Balance … in the midst of change

Recently, I wrote about flexibility in our “balance” which is needed even when what we desire is constancy:


And balance, the life balance that suggests healthy sleep, exercise and foods, right amounts or work and play, rest and activity, is promoted as good and wise and a helpful part of a happy life. But …

… what about when we are called to big change – perhaps a new job, moving to a new location or expanding the family? Feeling balance in the midst would be great! Yet, imagine making those changes from the balance (albeit flexible) of tree pose:

How do we change when so much energy and focus is needed to stay in balance? On the flip side, what happens when we forget about healthy balance and just go full steam ahead into the change?

I’ve tried it both ways and neither works real well. Personally, I need a measure of well-being, balance of old and new, known and unknown, stability and change, in order to effect change in my life. When I let go of stabilizing forces altogether or change too much at once, I crash and burn. I am not effective where I was – and I’m certainly not achieving the change I’m aiming toward.

If you are like me, consider these thoughts about balance in the midst of change:

  • Know yourself. What are your minimum requirements to feel well? 8 hrs of sleep? One healthy meal a day? One half day of quiet alone time to regroup each week? Whatever your minimum requirements are, mark them – and whatever it takes to achieve them – in your planner or on your to-do list. Whatever you do, don’t let yourself down!
  • Take internal personal inventory.  We learned in part I that even balance requires flexibility. Where are you overly rigid, stubborn, or attached to how something must be? What breadth of micro-adjustment or flexibility could you play with in these areas that might help you flow with change more easily?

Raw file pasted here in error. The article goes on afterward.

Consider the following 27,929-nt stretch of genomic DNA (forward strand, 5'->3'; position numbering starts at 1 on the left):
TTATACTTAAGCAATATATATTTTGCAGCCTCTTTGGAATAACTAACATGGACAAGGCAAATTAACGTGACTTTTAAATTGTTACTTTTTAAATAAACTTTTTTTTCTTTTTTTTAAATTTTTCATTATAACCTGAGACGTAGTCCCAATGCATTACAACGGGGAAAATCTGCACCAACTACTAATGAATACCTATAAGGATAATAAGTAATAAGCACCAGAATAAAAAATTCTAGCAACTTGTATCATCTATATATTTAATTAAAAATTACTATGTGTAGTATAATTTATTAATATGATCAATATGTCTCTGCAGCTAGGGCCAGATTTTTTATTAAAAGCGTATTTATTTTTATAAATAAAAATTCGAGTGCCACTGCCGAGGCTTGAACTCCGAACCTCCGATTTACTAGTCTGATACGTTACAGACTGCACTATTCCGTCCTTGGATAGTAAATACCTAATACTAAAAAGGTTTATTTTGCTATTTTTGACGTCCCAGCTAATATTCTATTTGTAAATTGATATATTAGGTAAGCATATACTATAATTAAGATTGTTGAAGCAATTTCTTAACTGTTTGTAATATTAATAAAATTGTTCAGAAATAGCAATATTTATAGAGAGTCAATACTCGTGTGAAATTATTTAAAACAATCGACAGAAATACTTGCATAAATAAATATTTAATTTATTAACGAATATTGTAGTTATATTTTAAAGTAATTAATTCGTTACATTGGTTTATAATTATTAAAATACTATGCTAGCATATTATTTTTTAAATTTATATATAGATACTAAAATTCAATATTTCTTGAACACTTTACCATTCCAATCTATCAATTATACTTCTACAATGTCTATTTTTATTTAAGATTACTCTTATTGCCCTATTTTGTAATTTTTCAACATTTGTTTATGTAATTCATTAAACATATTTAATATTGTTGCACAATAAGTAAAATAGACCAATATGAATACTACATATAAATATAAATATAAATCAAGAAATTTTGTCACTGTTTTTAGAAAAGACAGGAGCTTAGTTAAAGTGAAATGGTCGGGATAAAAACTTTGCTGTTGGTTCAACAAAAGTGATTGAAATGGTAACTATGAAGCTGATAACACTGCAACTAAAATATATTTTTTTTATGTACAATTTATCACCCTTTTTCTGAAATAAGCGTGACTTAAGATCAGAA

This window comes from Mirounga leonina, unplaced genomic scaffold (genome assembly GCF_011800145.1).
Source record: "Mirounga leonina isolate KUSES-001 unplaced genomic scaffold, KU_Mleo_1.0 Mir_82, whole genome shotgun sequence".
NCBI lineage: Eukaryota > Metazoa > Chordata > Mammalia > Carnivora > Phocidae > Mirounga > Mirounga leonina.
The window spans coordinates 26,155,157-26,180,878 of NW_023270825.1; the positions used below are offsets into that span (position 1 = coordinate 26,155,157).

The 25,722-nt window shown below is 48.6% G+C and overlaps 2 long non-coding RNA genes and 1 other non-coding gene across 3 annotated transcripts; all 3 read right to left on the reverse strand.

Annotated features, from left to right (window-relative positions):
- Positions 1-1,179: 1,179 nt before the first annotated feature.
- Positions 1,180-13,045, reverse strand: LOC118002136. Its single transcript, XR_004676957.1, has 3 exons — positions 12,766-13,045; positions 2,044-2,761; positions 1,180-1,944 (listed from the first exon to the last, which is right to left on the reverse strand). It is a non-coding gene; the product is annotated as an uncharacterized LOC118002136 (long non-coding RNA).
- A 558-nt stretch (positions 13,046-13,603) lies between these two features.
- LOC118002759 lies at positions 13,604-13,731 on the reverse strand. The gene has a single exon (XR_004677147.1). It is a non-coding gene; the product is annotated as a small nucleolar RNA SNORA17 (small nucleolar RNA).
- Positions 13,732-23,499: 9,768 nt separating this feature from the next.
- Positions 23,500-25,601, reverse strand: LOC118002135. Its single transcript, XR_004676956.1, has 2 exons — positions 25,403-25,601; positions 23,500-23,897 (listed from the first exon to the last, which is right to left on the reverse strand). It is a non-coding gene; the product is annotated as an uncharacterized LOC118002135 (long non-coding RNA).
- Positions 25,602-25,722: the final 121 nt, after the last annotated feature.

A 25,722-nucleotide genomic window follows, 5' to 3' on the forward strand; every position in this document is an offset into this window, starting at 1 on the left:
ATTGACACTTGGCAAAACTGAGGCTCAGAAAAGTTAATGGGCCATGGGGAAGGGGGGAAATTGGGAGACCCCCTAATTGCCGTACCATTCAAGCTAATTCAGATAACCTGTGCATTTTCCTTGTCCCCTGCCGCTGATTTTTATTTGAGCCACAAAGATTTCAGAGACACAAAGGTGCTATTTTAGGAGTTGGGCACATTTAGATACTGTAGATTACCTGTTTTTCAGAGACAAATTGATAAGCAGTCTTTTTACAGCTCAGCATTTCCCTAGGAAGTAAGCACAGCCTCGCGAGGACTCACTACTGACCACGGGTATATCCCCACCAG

• Look at life as a whole. In life coaching we use a balance wheel to invite the client to look at the big areas of life (relationships, creativity, work, spirituality, etc.). Overall, life feels bumpy when some parts of life get all of us and some are ignored. Yet, when big change is happening in one area, we might need to set something aside – for now. If you know that the big change you seek is the direction you want to travel in, then what other things might need to take a back seat for awhile? If they involve other people, talk about it! Get clear and then share with others your intention. Consider, “Friend, I am in the midst of ‘this change’ and will not be able to keep our monthly lunch date for the next six months. Know that I value our relationship but for now cannot be with you in this way. Thank you for understanding.” Then mark your calendar for six months down the road to reconnect with and update this friend.

What big change are you in the midst of?
What shift would support you on the journey?

What is YOUR wisdom?